How Does Mr Collins Respond To The Suitor In Great Expectations

Decent Essays
Marriage is like a chapter in a book, and the beginning of every chapter requires an effective transition. Marriage proposals should not correspond to Mr Collins’ selfish and business-like proposal. Instead, a proposal should express a man’s passion for his beloved which is what the suitor in Charles Dickens’ passage accomplishes. The woman receiving Collins’ lackluster proposal would reject it with disdain, whereas the woman in Dickens’ passage would wholeheartedly agree to the suitor’s passionate proposal. Mr. Collins ineffectively presents his proposal due to his blindness and selfishness.
Collins proposes with a business-like manor using the words like, “first,” and, “Secondly.” Collins’ poor choice of wording lacks passion and fails to warm one’s heart. Too focused on his own benefits from marriage, Mr. Collins’ diction is not effective. Moreover, Mr. Collins is praising another woman instead of the woman receiving the proposal.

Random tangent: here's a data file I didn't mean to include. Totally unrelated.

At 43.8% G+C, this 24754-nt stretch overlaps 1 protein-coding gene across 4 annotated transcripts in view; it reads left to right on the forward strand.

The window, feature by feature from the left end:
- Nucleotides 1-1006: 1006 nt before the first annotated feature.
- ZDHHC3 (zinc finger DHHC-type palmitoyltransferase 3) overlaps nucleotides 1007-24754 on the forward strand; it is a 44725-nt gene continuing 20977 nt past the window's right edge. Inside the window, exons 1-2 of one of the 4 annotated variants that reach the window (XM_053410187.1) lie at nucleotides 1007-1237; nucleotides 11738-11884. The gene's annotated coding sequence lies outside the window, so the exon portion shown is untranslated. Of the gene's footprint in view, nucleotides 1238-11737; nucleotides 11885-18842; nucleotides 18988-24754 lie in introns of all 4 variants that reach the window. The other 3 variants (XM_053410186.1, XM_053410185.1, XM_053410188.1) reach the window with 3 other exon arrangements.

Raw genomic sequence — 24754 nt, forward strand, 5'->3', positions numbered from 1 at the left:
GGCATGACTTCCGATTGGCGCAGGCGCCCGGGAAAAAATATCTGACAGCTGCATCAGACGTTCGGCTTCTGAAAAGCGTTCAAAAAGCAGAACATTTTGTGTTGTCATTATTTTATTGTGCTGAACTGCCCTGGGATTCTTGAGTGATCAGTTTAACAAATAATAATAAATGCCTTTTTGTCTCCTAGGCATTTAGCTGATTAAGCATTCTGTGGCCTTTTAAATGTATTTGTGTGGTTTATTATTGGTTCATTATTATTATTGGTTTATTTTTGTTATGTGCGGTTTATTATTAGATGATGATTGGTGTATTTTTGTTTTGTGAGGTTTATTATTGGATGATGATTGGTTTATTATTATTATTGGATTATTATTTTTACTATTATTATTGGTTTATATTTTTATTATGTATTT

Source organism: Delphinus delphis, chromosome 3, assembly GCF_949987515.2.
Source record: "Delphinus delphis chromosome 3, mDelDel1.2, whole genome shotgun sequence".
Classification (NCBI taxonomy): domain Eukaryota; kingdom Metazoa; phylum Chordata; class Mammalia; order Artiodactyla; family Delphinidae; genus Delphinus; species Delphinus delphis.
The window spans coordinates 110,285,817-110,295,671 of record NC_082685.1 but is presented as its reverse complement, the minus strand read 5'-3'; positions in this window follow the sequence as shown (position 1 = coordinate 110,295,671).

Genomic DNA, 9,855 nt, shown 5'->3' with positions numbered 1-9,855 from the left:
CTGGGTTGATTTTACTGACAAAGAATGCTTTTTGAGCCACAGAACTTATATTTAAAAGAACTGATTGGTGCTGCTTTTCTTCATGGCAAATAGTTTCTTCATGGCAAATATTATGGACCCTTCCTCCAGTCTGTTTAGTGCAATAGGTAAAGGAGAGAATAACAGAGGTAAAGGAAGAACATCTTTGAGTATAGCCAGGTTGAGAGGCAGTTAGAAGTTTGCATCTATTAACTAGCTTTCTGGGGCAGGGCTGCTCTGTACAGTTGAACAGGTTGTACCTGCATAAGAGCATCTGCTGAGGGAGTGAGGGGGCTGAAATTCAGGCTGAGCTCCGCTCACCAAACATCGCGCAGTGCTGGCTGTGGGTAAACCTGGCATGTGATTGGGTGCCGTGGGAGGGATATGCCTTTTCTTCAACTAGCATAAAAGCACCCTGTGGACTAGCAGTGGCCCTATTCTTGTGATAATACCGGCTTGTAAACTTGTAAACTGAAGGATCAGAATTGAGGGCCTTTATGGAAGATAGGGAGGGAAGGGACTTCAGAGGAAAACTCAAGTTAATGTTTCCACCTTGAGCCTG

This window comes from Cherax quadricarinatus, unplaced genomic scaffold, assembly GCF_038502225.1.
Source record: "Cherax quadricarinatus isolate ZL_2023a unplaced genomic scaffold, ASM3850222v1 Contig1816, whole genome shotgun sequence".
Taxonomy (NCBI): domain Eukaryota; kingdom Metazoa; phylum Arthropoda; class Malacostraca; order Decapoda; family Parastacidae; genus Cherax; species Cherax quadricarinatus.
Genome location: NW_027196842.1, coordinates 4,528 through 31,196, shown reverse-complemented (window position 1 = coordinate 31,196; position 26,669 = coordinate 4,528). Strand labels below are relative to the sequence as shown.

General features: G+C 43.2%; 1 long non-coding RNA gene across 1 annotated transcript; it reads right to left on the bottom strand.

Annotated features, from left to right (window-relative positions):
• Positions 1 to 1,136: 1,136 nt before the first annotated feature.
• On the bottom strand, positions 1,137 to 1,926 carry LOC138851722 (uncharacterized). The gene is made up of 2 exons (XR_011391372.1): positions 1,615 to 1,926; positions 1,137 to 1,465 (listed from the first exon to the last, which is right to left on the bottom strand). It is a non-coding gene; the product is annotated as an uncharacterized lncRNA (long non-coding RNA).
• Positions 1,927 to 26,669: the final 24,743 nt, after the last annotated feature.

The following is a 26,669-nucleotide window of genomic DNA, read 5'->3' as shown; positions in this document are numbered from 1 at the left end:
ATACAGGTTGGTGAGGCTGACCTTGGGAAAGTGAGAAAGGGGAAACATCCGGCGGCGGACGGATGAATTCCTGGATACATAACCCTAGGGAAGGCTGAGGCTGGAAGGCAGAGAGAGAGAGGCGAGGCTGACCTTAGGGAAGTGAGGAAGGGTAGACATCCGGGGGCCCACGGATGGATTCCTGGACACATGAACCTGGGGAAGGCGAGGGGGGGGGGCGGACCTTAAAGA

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Attempting to win over his lover’s heart, the suitor speaks with love in his voice. The man proposing effectively uses repetition as a way to emphasize how important his beloved is to him, “You could draw me to fire, you could draw me to water, you could draw me to the gallows, you could draw me to any death”(5-7). Using effective diction, the suitor is able to make his argument clear. The suitor proposes to his lady with hope and sincerity since he is aware that “no” is an answer. In order to support his argument further, the suitor also uses credibility in his argument when he mentions, “Your brother favours me to the utmost. . . it is certain that he would have my best influence and support’(20-23). The man proposing in Dickens’ passage hopes that his beloved will respond positively, but he doesn’t expect her to be compliant. Therefore, the woman being proposed to in Dickens’ passage will probably agree to the suitor’s passionate
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